ADCO
Link Posted: 1/5/2006 8:22:20 AM EDT


Originally Posted By MouseBoy:


blind pin - any directions?




I would bore a hole through the muzzle device' threaded area, and into the threaded portion of the barrel, but not all the way through the barrel. I would install a steel pin into the holes to effectively lock the device to the barrel, and weld (TIG prefered) over the top of the pin (blending both material as one, and touch up to look nice.

Might try to find somebody to simply TIG the device and barrel together, 4 spots, 3 or 4 small beads, something to show intent to make permanent. Laser weld might look really cool.
Link Posted: 1/7/2006 3:16:51 AM EDT

Welded or soldered to the barrel. A friend purchased a very short barrel and then had it turned down and a flash hider welded to it to bring the barrel length to minimum. This was done custom by Model 1 Sales and it's very light and shoots very well. After a lengthy google search I would not possess a short barrel along with all the other parts to make an SBR, get someone with all the right licenses to weld it on for you.

Want to be disgusted: Read http://www.cs.cmu.edu/afs/cs.cmu.edu/user/wbardwel/public/nfalist/
hThis case concerns whether an unassembled set of parts to make a rifle out of can be a short barreled rifle under the NFA, if the parts have never been assembled into a rifle. Basically the issue is whether the definition covers it. Although the law doesn't say that, the court decides it does. ATF has long argued, and been bolstered by cases such as this, that an NFA weapon, that is not otherwise defined as parts of such a weapon, is still one if someone possesses all the parts to assemble it. They apply the same logic to semi-auto "assault" weapons, and large capacity magazines. This holding was not altered by the supreme court case in Thompson/Center, which was similar to this. In that case the court agreed with this case, but distinguished the situation with T/C in that the parts had dual use, either for a legal gun(s), or for a SBR. In this case the folks were selling the AR kits with short barrels and a flash hider you were supposed to silver solder onto the end, or otherwise permanently attach. Either that or register the thing as a SBR before you put it together. Since the flash hider wasn't permenetly attached they didn't count it toward the overall length of the barrel, and the kit could only turn into a SBR, unless you bought parts of your own into the equation.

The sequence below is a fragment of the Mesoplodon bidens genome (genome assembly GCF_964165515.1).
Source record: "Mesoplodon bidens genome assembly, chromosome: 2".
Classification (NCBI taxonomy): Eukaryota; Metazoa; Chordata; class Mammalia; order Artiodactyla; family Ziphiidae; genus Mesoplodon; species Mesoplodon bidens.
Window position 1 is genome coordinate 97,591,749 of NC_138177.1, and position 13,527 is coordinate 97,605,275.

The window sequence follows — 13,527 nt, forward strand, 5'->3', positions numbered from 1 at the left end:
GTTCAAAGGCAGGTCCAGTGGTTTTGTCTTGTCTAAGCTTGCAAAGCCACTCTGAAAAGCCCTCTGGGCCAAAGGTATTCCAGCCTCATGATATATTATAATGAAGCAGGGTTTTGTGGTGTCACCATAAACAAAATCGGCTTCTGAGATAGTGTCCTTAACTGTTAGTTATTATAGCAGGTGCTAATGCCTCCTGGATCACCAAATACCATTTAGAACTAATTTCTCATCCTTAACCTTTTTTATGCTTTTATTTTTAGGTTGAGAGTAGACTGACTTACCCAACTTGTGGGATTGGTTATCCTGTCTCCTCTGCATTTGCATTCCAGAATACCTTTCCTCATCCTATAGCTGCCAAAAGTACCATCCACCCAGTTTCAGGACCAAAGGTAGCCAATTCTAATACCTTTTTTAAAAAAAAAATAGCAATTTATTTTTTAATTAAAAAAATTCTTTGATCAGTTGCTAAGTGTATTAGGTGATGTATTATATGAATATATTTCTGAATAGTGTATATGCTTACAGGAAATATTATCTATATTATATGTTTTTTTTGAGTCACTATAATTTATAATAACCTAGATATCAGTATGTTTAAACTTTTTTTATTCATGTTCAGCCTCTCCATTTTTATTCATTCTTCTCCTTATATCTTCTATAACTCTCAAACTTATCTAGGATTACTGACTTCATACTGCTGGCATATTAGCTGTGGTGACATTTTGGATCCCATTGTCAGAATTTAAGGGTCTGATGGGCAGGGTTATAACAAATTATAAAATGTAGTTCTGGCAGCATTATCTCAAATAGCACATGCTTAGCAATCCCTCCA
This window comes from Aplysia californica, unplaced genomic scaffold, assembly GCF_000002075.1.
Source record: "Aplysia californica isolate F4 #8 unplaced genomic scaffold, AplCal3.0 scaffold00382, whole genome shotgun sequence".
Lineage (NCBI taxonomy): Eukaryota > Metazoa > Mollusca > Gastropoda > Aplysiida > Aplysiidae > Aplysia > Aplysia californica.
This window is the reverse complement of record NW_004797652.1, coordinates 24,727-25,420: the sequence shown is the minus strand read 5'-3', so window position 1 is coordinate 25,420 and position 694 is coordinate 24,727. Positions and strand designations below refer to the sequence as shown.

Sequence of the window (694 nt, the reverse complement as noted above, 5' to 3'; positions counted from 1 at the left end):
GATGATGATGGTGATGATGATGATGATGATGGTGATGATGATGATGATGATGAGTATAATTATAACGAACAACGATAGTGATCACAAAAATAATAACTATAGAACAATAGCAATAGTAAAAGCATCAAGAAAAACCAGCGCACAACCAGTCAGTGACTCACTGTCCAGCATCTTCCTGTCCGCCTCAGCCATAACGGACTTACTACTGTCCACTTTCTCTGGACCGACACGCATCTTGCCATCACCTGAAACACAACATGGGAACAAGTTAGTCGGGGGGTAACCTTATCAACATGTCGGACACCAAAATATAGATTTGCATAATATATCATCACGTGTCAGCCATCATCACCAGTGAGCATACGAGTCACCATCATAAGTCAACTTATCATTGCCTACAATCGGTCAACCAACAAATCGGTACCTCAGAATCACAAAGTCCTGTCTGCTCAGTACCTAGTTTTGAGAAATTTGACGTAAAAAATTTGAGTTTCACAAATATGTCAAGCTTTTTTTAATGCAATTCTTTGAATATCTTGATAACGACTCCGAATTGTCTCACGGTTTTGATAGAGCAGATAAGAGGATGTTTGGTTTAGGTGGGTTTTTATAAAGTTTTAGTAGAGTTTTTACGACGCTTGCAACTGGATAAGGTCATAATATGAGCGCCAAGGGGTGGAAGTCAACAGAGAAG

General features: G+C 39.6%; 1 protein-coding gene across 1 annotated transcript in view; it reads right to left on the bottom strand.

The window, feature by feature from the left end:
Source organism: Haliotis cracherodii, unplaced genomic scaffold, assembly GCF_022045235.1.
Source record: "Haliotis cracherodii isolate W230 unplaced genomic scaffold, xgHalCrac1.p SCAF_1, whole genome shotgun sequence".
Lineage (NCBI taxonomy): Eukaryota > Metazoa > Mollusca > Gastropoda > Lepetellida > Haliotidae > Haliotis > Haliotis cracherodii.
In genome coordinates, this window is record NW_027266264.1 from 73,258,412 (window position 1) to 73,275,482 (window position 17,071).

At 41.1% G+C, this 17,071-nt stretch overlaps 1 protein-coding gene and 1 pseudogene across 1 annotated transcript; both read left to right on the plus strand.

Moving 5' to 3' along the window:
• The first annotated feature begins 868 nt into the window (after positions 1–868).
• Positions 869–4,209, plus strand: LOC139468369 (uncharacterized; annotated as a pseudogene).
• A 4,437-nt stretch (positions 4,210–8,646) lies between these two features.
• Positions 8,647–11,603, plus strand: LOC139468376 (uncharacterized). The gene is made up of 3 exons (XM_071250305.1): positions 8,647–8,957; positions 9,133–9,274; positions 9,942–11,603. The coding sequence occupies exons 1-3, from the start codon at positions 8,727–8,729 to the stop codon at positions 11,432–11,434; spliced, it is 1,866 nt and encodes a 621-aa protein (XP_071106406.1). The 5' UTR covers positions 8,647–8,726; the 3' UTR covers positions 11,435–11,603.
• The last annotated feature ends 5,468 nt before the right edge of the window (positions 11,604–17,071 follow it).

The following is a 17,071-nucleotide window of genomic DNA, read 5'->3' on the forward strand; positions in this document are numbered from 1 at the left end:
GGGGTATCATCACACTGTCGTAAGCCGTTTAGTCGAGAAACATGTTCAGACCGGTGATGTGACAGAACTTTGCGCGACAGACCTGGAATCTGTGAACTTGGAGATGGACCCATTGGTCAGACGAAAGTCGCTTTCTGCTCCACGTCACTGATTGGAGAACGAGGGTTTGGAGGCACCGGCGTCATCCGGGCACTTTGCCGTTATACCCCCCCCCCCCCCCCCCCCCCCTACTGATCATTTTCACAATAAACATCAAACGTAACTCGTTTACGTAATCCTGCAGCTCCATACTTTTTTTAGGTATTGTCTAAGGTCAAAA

Originally Posted By MouseBoy:
I'm wondering if you can just drill a hole in the break and hammer a steel dowell through the brake into a small hole in the threads, then cover up with some sort of finish? Thanks!

Link Posted: 1/7/2006 11:10:25 AM EDT
Silver solder will permanently bond a FH to a barrel AS LONG AS both the internal threads of the FH AND the external threads of the barrel are bare metal, meaning the parkerizing has been completely removed. Prep is often times over half of the work to get a proper joint.